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This post is part of a four-part series. In Part 1, we looked at the mechanics of the United Mileage Plus program. In Part 2, we looked at the chart and rules to find valuable awards. In Part 3, we valued specific Mileage Plus awards. In Part 4, I’ll put a number on one Mileage Plus mile.

In this post, I’ll explain why I value one United Mileage Plus mile at 1.81 cents, but your value will be different. To start I’ll go back to the values for the redemptions I found in Part 3. To find your value, you’ll need to start with your possible redemptions. My redemptions:

  1. LAX-FRA//FRA-ARN, CPH-FRA-LAX (B)              1.93 cpm
  2. HRK-VIE-AMS-IAH-LAX (E)                                  1.84 cpm
  3. LAX-HNL//HNL-GUM, GUM-NRT-LAX (E)          1.76 cpm
  4. LAX-SYD-AKL (F)                                                         1.63 cpm
  5. LAX-IAH//IAH-LOS, LOS-IAH-LAX (B)                  1.62 cpm
  6. PIT-LAX (E)                                                                                       1.52 cpm


I’ve put in bold redemptions I would still consider doing now that I’ve run their values. These range from 1.62 cents per mile to 1.93 cents per mile. Here’s where the math stops and the estimation begins. We want to get a single number, so pick a number from inside the range of great redemptions. Base your decision on which redemptions you’re most likely to make and which will take the bulk of your miles. I’ll pick 1.84 cents per mile. I think most of my trips with United miles in the next few years will be to Europe because that’s the best use for United miles. I’ll use my other miles to go elsewhere.

The last step is to make adjustments to the figure you’ve chosen based on how the rules of United Airlines’ program differ from paying with cash and how you value these differences. We need to do this because when we value Mileage Plus miles in cents per mile, we are putting a cash figure on a mile, thus comparing the program to cash. We talked about the rules of the program in Post 1. Here are the relevant differences between booking with Mileage Plus miles and cash:

  • (Double) open jaws and oneways don’t cost extra with United miles. They usually do with cash. Advantage United. I value this flexibility in routing quite highly because I like my trips to include several cities without backtracking.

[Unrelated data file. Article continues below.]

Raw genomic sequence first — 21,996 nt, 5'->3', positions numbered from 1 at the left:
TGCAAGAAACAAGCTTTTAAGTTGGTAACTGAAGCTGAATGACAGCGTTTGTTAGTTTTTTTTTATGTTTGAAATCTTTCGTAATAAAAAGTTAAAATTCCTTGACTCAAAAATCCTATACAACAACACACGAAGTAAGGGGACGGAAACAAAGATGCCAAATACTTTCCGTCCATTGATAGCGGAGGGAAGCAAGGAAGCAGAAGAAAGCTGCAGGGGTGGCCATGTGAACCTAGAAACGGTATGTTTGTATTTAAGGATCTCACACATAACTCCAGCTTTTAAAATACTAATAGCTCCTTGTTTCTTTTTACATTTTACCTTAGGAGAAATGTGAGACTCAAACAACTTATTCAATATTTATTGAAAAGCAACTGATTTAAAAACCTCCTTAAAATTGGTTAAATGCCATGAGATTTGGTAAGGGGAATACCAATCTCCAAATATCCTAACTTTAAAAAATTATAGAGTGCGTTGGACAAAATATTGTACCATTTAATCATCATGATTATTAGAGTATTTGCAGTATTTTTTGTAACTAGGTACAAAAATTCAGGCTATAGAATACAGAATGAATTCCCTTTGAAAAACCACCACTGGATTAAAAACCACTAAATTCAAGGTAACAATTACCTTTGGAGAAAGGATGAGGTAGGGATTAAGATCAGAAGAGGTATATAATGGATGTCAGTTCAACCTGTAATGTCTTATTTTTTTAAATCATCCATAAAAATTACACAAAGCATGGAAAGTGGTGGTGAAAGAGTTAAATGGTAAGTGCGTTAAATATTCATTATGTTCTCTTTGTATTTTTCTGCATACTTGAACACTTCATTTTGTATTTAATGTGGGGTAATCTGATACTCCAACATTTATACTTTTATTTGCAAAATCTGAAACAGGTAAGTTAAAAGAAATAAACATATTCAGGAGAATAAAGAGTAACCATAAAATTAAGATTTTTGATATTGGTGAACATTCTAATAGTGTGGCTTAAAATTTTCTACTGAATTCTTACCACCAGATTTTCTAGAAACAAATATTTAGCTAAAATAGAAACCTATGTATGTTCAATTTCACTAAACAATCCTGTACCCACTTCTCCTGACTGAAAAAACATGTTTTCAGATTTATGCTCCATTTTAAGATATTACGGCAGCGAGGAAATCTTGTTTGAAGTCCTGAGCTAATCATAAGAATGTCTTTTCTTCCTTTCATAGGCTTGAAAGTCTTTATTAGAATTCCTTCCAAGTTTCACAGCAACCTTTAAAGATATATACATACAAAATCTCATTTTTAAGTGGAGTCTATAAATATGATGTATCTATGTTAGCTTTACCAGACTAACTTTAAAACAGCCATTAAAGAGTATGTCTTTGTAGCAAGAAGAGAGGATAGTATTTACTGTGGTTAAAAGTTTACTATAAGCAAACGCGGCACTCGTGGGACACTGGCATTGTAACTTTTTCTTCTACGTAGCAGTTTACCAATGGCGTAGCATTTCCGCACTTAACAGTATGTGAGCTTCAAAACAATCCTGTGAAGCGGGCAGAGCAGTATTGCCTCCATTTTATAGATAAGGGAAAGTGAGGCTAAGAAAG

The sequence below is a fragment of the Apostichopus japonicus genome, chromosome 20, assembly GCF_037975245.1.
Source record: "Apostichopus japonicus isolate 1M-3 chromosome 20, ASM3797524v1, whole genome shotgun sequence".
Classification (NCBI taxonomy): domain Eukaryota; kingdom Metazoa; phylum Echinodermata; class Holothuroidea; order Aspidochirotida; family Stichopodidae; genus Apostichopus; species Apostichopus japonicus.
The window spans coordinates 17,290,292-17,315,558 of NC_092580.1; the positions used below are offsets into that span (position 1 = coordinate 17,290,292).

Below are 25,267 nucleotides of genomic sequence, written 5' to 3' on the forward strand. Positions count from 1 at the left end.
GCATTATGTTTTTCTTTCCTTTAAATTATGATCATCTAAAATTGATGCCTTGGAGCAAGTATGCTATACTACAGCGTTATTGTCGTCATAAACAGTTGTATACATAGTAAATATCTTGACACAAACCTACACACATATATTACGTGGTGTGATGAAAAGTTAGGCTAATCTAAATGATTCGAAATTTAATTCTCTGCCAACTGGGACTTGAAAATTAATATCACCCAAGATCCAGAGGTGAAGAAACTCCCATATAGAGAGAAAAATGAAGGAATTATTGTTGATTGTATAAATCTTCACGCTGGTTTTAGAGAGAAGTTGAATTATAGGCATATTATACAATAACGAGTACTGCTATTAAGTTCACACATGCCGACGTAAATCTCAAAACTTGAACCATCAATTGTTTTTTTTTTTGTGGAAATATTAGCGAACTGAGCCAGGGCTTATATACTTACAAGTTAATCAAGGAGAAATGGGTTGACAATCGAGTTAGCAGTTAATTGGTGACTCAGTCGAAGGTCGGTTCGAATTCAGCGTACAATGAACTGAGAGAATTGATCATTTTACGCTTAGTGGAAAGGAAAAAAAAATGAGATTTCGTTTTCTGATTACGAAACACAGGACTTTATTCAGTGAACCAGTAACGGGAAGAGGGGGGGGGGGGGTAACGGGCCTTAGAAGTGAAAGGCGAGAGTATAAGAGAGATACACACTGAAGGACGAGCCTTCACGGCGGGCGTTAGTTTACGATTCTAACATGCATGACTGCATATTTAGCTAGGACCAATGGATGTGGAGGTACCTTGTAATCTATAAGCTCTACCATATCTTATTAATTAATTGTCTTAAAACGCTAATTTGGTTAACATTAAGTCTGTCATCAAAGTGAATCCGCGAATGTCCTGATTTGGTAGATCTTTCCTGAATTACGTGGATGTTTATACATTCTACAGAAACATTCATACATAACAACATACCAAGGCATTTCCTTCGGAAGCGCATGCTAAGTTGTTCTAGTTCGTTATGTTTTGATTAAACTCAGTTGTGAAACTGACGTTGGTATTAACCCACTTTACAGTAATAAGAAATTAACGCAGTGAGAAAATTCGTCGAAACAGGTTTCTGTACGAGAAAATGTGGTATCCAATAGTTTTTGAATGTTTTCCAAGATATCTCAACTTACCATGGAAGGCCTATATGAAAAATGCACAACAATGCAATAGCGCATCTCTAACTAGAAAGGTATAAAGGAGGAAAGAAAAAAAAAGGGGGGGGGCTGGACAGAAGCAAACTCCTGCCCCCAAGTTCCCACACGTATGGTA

• Stopovers are permitted anywhere en route. If you try to add a “stopover” on a cash itinerary, it almost always prices as the sum of two tickets, which is much more expensive. Big advantage United.
  • United charges a close in ticketing fee of $75 within 21 days of departure. Of course, there are no close in ticketing fees with cash, but prices tend to go way up. The Mileage Plus price goes up too. Too close to call.
  • When there’s space, United’s awards cost the same every day of the week. It’s often most convenient to fly Friday or Sunday, but paid tickets cost the most those days. It’s great to be able to book awards any day of the week for the same price. There is definitely a pattern of better award availability midweek, but it is not as pronounced as the ticket price increases on weekends. Slight advantage United.
  • Cancelling a cash ticket costs $150 for most airlines. Cancelling a United award ticket costs the same. Wash.
  • While United availability is good, and its partner availability is also good, obviously availability with cash is better. Every flight is available with cash, only a portion are available with Mileage Plus miles, at least at the Saver level. Huge advantage cash.


Availability is fine on United compared with other programs, but cash obviously has much better availability, which is the major drawback of all (non-fixed-value) frequent flier programs. To me, the benefits of Mileage Plus awards over cash listed above are less valuable than the one major drawback of United awards compared to cash. I love being able to book Fridays, Sundays, oneways, open jaws, and stopovers, but the fact that awards aren’t always available when I want them hurts the value of United’s miles like all miles. For that reason, I will lower my 1.84 cents per miles valuation that I came to above to 1.81 cents per mile.

If you prefer roundtrip vacations to one place, flying midweek, and have no flexibility in when you can take trips, you should lower the value of a Mileage Plus mile drastically at this stage. If you really like openjaws, stopovers, and oneways; flying on the weekends; and have total flexibility in when you can take trips, you may even want to raise your value of a Mileage Plus mile at this stage. Again this is a stage for personal valuation and estimation.

Understand the United Airlines award program, understand its strengths, find good awards for you, value those awards, and finally adjust that value for how cash and Mileage Plus tickets differ. Do that, and you’ll be able to put your own value on one Mileage Plus mile. And best of all, do all that, and you too can know how to fully exploit the Mileage Plus program.

I value one Mileage Plus mile at 1.81 cents.

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